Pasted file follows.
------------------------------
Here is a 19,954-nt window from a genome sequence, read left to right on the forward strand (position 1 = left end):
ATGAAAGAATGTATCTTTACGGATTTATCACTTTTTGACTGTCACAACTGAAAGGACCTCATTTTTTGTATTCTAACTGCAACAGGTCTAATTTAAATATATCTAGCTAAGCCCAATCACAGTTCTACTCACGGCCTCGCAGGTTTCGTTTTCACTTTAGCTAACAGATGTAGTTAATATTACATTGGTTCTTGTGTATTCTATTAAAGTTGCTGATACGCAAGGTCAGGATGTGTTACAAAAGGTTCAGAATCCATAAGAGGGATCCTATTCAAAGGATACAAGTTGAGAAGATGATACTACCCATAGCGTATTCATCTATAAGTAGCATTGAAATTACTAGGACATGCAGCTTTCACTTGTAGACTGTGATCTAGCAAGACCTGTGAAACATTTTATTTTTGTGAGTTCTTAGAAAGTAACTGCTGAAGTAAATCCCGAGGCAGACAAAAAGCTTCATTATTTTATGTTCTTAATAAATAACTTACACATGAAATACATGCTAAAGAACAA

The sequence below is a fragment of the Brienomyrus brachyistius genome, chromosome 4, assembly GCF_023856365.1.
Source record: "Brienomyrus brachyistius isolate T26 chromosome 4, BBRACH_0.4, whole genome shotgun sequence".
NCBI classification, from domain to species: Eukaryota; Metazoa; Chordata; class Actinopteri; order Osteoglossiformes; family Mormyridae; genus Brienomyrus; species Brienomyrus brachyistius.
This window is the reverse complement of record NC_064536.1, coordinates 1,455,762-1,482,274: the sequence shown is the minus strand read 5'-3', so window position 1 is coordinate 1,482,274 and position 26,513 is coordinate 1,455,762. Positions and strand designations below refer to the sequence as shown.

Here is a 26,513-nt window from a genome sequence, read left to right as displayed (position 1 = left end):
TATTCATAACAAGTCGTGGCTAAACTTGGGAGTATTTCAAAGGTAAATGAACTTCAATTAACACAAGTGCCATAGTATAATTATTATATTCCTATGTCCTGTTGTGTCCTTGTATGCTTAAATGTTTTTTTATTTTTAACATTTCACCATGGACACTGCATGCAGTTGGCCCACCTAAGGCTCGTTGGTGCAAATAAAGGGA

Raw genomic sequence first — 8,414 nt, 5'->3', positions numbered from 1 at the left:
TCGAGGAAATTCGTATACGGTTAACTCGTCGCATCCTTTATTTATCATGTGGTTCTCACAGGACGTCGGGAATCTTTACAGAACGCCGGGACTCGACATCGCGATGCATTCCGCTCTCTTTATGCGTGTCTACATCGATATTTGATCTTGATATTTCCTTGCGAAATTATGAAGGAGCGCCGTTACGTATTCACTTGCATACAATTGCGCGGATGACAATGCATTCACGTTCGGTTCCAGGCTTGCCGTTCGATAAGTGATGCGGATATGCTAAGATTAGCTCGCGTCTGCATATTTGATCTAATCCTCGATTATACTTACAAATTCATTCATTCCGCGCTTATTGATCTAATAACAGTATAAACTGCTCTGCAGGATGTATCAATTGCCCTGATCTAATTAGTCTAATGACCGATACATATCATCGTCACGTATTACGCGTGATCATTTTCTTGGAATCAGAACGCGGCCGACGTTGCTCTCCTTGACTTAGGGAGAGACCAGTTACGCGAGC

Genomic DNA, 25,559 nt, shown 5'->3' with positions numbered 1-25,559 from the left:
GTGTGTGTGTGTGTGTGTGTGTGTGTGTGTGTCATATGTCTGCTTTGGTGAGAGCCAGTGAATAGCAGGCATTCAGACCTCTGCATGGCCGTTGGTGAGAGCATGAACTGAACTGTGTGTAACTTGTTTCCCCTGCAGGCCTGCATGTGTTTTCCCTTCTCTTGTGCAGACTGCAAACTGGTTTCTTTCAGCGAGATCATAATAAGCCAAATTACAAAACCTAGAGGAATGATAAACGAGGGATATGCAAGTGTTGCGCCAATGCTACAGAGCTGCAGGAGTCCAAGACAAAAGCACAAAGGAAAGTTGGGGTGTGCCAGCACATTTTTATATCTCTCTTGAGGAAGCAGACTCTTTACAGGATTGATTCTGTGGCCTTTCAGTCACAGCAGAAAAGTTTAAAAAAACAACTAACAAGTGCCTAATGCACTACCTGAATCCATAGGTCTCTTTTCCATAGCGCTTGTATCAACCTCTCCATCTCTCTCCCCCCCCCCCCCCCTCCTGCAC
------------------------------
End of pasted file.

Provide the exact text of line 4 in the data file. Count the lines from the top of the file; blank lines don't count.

Source record: "Brienomyrus brachyistius isolate T26 chromosome 4, BBRACH_0.4, whole genome shotgun sequence".